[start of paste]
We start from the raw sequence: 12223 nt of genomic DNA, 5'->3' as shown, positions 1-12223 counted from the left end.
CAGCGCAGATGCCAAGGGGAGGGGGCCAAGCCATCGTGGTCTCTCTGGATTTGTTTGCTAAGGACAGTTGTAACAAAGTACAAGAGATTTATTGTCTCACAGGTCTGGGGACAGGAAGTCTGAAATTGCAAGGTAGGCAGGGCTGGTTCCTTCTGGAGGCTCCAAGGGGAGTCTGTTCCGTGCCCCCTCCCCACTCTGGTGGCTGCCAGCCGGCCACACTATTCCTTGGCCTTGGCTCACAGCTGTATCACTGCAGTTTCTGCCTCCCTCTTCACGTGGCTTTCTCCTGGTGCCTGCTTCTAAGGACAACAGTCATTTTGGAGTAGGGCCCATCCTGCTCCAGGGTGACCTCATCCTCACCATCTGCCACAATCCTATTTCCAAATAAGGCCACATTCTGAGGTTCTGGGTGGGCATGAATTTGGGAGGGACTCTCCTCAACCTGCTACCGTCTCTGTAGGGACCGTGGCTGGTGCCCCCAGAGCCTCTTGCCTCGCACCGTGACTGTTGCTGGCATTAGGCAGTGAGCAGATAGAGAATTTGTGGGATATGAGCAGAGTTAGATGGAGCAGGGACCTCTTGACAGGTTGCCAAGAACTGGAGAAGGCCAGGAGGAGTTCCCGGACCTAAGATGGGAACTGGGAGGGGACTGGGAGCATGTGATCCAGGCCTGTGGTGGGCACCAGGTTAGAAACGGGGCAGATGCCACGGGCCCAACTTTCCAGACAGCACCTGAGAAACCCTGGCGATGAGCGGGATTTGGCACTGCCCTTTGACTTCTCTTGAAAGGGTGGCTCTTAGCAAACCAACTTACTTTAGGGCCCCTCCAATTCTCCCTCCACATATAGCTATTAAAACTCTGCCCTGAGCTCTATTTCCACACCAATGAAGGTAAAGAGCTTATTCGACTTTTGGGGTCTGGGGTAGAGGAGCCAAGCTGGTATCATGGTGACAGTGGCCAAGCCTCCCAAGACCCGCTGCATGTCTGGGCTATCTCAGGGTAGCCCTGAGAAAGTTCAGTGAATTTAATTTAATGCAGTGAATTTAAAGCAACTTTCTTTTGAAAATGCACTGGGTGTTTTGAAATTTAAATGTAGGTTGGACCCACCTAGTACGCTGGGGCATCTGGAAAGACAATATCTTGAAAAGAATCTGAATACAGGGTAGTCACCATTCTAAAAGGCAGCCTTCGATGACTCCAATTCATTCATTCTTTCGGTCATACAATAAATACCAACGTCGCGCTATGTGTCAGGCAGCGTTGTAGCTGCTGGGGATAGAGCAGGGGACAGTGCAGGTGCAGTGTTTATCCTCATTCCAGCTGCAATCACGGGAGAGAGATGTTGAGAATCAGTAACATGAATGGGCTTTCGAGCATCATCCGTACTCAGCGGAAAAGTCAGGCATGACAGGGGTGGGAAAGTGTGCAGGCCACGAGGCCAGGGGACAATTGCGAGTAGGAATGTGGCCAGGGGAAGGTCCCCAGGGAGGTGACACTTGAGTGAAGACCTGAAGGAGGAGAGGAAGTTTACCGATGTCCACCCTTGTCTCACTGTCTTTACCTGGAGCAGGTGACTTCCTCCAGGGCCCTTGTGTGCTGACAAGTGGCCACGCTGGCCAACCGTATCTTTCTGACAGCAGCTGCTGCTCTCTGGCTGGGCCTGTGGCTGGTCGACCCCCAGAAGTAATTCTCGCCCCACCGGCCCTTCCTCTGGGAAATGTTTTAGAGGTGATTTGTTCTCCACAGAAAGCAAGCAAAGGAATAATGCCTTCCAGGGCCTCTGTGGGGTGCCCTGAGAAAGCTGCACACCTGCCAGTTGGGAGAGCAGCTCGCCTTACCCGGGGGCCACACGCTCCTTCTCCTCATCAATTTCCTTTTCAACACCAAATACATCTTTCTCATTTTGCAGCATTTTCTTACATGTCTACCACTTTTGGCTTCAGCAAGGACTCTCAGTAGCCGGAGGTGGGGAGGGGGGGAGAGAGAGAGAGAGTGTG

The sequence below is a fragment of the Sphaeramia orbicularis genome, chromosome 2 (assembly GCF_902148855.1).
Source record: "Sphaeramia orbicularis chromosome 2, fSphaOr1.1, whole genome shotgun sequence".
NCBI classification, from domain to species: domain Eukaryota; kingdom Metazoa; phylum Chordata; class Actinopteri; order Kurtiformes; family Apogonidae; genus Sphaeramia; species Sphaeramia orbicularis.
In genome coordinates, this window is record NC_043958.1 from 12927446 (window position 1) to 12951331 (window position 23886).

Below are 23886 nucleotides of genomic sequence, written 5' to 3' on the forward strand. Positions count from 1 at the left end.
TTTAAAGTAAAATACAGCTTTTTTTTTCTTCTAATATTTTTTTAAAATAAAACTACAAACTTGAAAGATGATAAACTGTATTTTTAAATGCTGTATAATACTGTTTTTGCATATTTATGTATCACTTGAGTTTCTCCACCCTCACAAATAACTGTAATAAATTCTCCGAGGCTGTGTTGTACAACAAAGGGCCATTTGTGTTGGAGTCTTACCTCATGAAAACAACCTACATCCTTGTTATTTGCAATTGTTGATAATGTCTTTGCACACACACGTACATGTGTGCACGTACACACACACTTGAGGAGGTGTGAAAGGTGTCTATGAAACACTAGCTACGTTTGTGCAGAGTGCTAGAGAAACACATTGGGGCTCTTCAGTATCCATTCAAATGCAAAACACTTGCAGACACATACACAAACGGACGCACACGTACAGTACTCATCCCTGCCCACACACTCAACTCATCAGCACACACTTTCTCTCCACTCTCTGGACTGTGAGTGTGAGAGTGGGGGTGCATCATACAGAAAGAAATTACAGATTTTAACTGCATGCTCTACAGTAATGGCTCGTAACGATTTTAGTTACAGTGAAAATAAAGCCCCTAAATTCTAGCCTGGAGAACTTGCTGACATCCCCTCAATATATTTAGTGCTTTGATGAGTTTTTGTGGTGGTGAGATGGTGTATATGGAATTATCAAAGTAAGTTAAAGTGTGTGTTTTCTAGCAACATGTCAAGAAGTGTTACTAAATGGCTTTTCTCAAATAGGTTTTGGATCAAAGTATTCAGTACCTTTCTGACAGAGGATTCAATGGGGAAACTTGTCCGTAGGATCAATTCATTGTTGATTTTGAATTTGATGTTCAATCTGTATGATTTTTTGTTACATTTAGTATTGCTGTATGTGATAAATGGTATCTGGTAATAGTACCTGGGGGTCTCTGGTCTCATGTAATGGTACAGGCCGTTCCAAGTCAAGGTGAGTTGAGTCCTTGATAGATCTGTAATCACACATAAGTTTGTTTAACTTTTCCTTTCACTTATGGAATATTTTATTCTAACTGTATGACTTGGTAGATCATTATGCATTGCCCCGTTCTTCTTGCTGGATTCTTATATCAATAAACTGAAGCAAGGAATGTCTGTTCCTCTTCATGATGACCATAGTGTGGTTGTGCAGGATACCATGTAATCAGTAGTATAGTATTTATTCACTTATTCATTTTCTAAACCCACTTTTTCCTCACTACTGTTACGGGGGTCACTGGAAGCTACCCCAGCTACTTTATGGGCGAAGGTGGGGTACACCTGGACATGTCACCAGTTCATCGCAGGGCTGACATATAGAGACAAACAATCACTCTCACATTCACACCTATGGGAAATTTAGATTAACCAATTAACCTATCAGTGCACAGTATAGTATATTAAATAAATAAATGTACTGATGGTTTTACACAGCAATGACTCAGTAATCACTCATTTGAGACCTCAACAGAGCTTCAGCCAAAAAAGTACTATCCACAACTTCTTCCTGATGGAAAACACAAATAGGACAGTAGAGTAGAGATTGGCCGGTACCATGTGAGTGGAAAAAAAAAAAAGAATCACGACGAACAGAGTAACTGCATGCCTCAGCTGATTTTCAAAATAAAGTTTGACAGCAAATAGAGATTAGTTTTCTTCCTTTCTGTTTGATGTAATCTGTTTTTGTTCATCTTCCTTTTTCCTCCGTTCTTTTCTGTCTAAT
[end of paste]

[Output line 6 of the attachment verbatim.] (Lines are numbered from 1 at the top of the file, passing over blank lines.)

In genome coordinates, this window is record NC_043958.1 from 12927446 (window position 1) to 12951331 (window position 23886).